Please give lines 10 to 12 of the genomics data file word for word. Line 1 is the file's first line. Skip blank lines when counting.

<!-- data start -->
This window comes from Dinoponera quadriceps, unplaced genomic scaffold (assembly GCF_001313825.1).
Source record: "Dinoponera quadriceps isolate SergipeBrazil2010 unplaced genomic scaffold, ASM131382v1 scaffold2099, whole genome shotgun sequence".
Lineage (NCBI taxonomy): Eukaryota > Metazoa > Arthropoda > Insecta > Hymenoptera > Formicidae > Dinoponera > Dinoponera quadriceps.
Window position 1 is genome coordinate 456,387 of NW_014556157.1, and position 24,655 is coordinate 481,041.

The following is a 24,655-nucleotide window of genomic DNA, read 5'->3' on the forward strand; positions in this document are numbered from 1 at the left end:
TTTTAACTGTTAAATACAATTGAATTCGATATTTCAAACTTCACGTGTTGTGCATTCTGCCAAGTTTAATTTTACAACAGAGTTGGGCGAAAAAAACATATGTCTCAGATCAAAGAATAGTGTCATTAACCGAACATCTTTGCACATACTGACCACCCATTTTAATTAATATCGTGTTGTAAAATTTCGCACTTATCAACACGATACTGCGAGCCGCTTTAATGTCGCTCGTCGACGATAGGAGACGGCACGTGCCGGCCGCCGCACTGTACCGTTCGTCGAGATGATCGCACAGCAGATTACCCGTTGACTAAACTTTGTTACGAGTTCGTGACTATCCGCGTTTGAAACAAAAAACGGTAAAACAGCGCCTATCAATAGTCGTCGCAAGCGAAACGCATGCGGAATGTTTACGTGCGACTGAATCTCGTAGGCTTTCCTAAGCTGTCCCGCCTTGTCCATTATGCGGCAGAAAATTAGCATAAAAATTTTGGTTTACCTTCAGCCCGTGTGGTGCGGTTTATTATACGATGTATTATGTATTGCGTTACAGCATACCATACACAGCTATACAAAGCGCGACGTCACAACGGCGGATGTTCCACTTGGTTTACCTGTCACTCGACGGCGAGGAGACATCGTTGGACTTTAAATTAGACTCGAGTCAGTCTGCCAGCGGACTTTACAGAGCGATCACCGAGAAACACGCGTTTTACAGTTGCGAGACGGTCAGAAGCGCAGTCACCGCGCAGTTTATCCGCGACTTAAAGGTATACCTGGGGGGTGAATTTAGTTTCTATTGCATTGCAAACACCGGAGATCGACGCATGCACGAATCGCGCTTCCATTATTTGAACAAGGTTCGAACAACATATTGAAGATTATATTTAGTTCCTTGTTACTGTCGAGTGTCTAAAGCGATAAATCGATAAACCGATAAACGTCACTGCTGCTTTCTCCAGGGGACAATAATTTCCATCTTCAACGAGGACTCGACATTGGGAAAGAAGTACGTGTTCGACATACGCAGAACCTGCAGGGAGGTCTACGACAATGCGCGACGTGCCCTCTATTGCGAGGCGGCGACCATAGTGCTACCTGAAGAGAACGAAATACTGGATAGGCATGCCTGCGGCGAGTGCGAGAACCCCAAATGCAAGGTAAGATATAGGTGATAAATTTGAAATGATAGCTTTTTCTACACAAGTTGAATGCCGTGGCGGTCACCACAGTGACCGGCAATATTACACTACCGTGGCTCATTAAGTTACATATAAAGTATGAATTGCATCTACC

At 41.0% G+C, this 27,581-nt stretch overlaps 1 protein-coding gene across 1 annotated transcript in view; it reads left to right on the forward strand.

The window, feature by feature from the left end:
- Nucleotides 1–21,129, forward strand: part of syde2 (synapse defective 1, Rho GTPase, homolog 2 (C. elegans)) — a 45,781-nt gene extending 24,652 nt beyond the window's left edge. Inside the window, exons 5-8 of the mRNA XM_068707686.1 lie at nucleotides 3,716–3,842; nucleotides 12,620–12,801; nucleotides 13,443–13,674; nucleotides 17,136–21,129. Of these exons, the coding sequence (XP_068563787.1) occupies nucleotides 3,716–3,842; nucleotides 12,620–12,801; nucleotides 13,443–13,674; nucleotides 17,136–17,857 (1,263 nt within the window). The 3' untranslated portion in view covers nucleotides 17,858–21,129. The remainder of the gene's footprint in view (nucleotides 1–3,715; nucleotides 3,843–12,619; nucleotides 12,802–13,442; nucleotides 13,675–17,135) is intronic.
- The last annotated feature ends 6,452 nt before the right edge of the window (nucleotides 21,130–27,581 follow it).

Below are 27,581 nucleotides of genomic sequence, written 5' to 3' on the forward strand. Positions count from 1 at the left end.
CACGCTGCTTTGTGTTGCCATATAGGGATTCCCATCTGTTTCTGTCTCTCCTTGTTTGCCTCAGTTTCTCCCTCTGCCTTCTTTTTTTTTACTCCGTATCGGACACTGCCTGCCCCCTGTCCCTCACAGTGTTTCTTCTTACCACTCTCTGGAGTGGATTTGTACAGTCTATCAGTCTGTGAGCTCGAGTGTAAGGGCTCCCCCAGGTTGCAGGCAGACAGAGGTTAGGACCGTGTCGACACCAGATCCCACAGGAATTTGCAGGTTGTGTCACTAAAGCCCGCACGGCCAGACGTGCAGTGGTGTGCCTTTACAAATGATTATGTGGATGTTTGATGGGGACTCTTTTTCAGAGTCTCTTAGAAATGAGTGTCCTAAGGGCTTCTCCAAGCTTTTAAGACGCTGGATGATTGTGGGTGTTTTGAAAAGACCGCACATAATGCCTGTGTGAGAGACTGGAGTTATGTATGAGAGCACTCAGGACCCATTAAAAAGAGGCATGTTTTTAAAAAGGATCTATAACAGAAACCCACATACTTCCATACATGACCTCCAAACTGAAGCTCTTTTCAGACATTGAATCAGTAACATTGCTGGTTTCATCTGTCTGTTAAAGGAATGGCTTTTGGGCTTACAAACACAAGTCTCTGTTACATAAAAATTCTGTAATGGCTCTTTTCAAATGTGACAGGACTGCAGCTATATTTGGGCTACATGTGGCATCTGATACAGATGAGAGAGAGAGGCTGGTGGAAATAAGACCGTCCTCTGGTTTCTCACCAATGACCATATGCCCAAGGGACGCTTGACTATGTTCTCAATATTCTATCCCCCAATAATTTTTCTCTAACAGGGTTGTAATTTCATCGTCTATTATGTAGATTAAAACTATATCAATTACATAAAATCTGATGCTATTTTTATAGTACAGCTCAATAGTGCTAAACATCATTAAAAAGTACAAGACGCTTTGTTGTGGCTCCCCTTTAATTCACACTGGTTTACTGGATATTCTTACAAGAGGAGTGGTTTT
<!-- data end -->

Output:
- The last annotated feature ends 6,452 nt before the right edge of the window (nucleotides 21,130–27,581 follow it).

Below are 27,581 nucleotides of genomic sequence, written 5' to 3' on the forward strand. Positions count from 1 at the left end.
CACGCTGCTTTGTGTTGCCATATAGGGATTCCCATCTGTTTCTGTCTCTCCTTGTTTGCCTCAGTTTCTCCCTCTGCCTTCTTTTTTTTTACTCCGTATCGGACACTGCCTGCCCCCTGTCCCTCACAGTGTTTCTTCTTACCACTCTCTGGAGTGGATTTGTACAGTCTATCAGTCTGTGAGCTCGAGTGTAAGGGCTCCCCCAGGTTGCAGGCAGACAGAGGTTAGGACCGTGTCGACACCAGATCCCACAGGAATTTGCAGGTTGTGTCACTAAAGCCCGCACGGCCAGACGTGCAGTGGTGTGCCTTTACAAATGATTATGTGGATGTTTGATGGGGACTCTTTTTCAGAGTCTCTTAGAAATGAGTGTCCTAAGGGCTTCTCCAAGCTTTTAAGACGCTGGATGATTGTGGGTGTTTTGAAAAGACCGCACATAATGCCTGTGTGAGAGACTGGAGTTATGTATGAGAGCACTCAGGACCCATTAAAAAGAGGCATGTTTTTAAAAAGGATCTATAACAGAAACCCACATACTTCCATACATGACCTCCAAACTGAAGCTCTTTTCAGACATTGAATCAGTAACATTGCTGGTTTCATCTGTCTGTTAAAGGAATGGCTTTTGGGCTTACAAACACAAGTCTCTGTTACATAAAAATTCTGTAATGGCTCTTTTCAAATGTGACAGGACTGCAGCTATATTTGGGCTACATGTGGCATCTGATACAGATGAGAGAGAGAGGCTGGTGGAAATAAGACCGTCCTCTGGTTTCTCACCAATGACCATATGCCCAAGGGACGCTTGACTATGTTCTCAATATTCTATCCCCCAATAATTTTTCTCTAACAGGGTTGTAATTTCATCGTCTATTATGTAGATTAAAACTATATCAATTACATAAAATCTGATGCTATTTTTATAGTACAGCTCAATAGTGCTAAACATCATTAAAAAGTACAAGACGCTTTGTTGTGGCTCCCCTTTAATTCACACTGGTTTACTGGATATTCTTACAAGAGGAGTGGTTTT